FAMSA (Families South Africa) is a non-profit organization that has been operating for the last 14 years and has 9 service extensions throughout the Northern Cape Province with the regional office situated in Upington. The goal of FAMSA is to build and strengthen communities, families, individuals, woman and children.

The fundamental belief that all sustainable change can be effective is the driving Ethos behind FAMSA. Individuals and groups in the communities must take responsibility for the transformation to be sustainable.

Situational Analyses South Africa is a country of relative prosperity, with vast resources and modern infrastructure.  In contrast to this, it is plagued by persistent and wide- spread poverty and deep inequalities – the legacy of apartheid still casting a long shadow on the fairly new democracy, after almost 5 decades of legitimized racial discrimination where the majority of communities were deprived of services and opportunities. Although some progress has been made since 1994, the extent of poverty and the inequality is still overwhelming- the worst affects are seen in communities in rural areas and informal settlements amongst women and children. According to the South African constitution, all people have the right to have access to health and welfare services.  When we evaluate government policies and programs to alleviate the plight of women within the context of the constitution, it is a fact that this ideology is far from met,  specifically with the aim on women and children and more so for them living in remote areas. Only a few women were fortunate enough to receive money from husbands working on the mines and towns.  This has left a legacy of devastating poverty on women of the country today, where the poorest of the poor are still living under extremely trying conditions.  Despite the fact that very few job opportunities are available in these poor and remote areas, women have to take on the role of caregiver, making employment more difficult. Apart from being under huge financial strain, poor women are more at risk of physical abuse proved by alarmingly high statistics in South Africa. In many domestic violence cases in South Africa women and girls are often battered and even killed by their partners/family members. Many of them are suffering physical abuse at the hands of their husbands.  These women are often not economically independent and fear abandonment and therefore do not leave the abusive situation. Victims of assault and rape in South Africa are faced with a police system that is not bringing any hope into their lives.  Apart from limited training, police officers are unable to create a friendly environment for victims to express their domestic suffering and rape ordeals. It has been established that 26% of girls in grade 12 in rural areas leave school because of marriage, teen pregnancy and other family commitments. The so-called  “brain drain”  has an increasingly negative impact on services in this country.  Care givers who remain in this country are experiencing an increase in workloads.  This has an negative impact on the quality as well as the availability of services. HIV : Extent Several studies prove that the highest percentage of HIV infection is found amongst women.  This lead to a growing concern regarding the increasing amount of aids orphans in this country with a growing concern about the increasing amount of child headed households. It is not uncommon to find a girl child dropping out of school to take care of younger brothers and sisters. The culture that forbids girls to speak about abuse at the hands of teachers and elders in rural areas has seen a tremendous growth in teen pregnancy and a resulting increase in drop –out rates.  In rural areas, girls in the poorest of the poor families use child grants as a means of supporting extended families. Teen Pregnancies Teenage pregnancy is a major factor when looking at school drop-out rates amongst girls.  Many girls give birth during their teenage years, girls who are neither economically nor emotionally ready to deal with parental responsibilities. RAPE– In many cases, young rape victims are left with unwanted pregnancies.  As long as the rape statistics remain as high as they are and as long as the myths like, sleeping with a virgin will cure the HIV/AIDS persist, the number of young rape victims will continue to increase.  The failure to help young girls deal with their sexuality, leads to a high incidence of pregnancies, abortions, STD’s, HIV/AIDS, as well as high maternal and infant mortality. Abortion Before abortion was legalized in South Africa many women died as a direct result of illegal abortion complications.  Since it was legalized in 1996, the abortion related deaths among South African women dropped by 90%.  Problem is that legalized services is more readily available in previously advantaged areas, leaving women in remote areas extremely vulnerable. Fetal alcohol syndrome FAS is caused by maternal alcohol abuse during pregnancy.  It is one of the leading causes of preventable birth defects and developmental disabilities.   It is a well-known fact that the Northern Cape Province presents amongst the highest amount of FAS cases in the World. Conclusion Famsa developed a PROGRAM OF HOPE.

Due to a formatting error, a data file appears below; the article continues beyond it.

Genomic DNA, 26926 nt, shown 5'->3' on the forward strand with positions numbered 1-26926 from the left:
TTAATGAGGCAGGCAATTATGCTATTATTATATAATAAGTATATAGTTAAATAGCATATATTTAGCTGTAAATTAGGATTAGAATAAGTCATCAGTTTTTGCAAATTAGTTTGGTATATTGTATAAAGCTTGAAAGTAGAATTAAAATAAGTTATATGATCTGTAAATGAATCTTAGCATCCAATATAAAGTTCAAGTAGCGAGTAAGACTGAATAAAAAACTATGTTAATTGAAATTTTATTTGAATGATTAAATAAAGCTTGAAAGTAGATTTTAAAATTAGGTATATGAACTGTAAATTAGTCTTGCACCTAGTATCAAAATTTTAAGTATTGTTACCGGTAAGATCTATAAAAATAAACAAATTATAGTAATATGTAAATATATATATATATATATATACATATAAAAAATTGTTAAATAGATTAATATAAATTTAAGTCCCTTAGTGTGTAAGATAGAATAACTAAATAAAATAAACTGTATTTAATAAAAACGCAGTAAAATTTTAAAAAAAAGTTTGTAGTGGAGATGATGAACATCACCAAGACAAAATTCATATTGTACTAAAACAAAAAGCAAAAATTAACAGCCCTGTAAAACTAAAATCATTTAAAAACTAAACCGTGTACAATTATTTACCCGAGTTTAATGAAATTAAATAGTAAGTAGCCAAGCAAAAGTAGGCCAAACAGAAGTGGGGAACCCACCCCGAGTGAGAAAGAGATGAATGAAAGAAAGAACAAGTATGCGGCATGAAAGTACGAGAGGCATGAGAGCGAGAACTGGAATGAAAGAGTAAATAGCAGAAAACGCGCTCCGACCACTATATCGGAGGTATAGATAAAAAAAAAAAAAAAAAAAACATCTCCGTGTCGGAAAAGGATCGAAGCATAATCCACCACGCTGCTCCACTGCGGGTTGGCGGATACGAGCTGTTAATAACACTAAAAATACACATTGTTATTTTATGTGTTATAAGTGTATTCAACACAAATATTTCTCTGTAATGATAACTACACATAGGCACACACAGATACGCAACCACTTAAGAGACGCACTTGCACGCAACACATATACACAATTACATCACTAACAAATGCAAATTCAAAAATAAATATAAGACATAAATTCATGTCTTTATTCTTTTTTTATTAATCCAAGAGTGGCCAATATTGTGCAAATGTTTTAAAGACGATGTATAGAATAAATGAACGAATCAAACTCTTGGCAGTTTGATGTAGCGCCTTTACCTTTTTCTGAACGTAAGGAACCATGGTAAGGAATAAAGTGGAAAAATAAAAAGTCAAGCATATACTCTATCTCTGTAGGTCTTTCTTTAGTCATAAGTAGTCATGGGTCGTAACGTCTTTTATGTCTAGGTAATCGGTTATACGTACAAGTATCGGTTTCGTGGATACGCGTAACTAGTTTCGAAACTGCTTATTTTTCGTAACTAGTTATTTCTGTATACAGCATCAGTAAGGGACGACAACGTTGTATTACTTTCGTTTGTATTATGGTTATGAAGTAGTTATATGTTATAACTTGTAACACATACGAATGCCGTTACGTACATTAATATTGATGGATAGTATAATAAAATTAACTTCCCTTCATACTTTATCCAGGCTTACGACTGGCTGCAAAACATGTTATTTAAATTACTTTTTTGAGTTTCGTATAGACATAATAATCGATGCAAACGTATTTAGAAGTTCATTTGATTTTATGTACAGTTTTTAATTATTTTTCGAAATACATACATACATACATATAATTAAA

The HOPE PROGRAM is a holistic multi-disciplinary community upgrade project seeks to improve the quality of life of rural women, children and families by positively impacting on their lives.  By this program we become an integral part of the community, recognized by the community in which we operate as a dependable and caring organization.


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